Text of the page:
W3C home > Mailing lists > Public > public-grddl-wg@w3.org > February 2007

RE: Use Cases review

From: Clark, John <CLARKJ2@ccf.org>
Date: Mon, 12 Feb 2007 09:57:41 -0500
Message-ID: <F122C25B4CD6F34BB119A97593679601027CA80D@CCHSCLEXMB59.cc.ad.cchs.net>
To: public-grddl-wg@w3.org

Dan Connolly wrote:
> > Clark, John:
> > > 1. Introduction[1]:
> > >   
> > >   * "There are many dialects in practice among the many XML 
> > > documents on the
> > >     web."
> > >     ->
> > >     "There exist many dialects of XML in use by documents 
> on the web."
> > >   
> > Done.
> 
> Hmm... that seems overly stilted, to me.
> 
> Note that this sentence also starts the main spec. I don't 
> intend to change it.

I was simply trying to clarify the original, which seemed a bit
confusing.  Perhaps "There are many dialects of XML in use by documents
on the web." would be easier to read.

> > >   * "How, for example, does software discover the author 
> of a poem, a
> > >     spreadsheet and an ontology? And how can software 
> determine whether
> > >     authors of each are in fact the same person?"
> > >     ->
> > >     "How, for example, does software discover the author 
> of a poem, a
> > >     spreadsheet, or an ontology? And how can software 
> determine whether
> > >     any two of these authors are in fact the same person?"
> > >   
> > Done.
> 
> That seems odd too; how can two authors be the same person?
> Two names might refer to the same people, but if the authors 
> are the same, there's just one of them, not two.

Perhaps the second question should be rephrased as "And how can software
determine whether any two of these authors in fact refer to the same
person?"  Again, I was trying to clarify the original, here.

> > >   * Is the RDF abstraction a "syntax"?  I always thought 
> of it as a 
> > > "model".
> > >     *shrugs*
> > >   
> > I prefer model too. So changed to model.
> 
> Hmm... I'd avoid "model".

You're clearly correct, here.  Obviously, I need more model theory in my
life.  Thanks for keeping a sharp eye on these edits.

Perhaps the lesson here is that it can be difficult for people to
understand the idea of an abstract syntax.  I don't know what can be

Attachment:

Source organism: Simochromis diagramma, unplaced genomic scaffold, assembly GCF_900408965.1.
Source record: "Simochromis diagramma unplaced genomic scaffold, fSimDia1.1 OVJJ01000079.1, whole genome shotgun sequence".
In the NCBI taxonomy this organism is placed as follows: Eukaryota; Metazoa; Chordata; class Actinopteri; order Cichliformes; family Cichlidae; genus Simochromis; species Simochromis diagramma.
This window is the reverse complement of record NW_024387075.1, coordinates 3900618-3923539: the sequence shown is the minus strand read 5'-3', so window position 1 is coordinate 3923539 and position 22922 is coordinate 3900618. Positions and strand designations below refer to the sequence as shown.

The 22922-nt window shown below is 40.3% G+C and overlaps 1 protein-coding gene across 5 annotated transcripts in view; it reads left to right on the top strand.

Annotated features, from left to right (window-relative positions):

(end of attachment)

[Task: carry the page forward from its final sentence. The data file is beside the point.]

done about that, but perhaps we can link to the relevant section of the
RDF Concepts Rec, changing the text to:

   "RDF includes an XML concrete syntax and
[http://www.w3.org/TR/rdf-concepts/#section-Graph-syntax an abstract
syntax]."

Or perhaps it would be better to use a bibliographic reference, although
the document uses one for the Concepts Rec in the previous paragraph.

Take care,

    John L. Clark





Cleveland Clinic is ranked one of the top 3 hospitals in
America by U.S.News & World Report. Visit us online at
http://www.clevelandclinic.org for a complete listing of
our services, staff and locations.


Confidentiality Note:  This message is intended for use
only by the individual or entity to which it is addressed
and may contain information that is privileged,
confidential, and exempt from disclosure under applicable
law.  If the reader of this message is not the intended
recipient or the employee or agent responsible for
delivering the message to the intended recipient, you are
hereby notified that any dissemination, distribution or
copying of this communication is strictly prohibited.  If
you have received this communication in error,  please
contact the sender immediately and destroy the material in
its entirety, whether electronic or hard copy.  Thank you.


===================================
Received on Monday, 12 February 2007 14:58:06 GMT

This archive was generated by hypermail 2.2.0+W3C-0.50 : Tuesday, 8 January 2008 14:11:47 GMT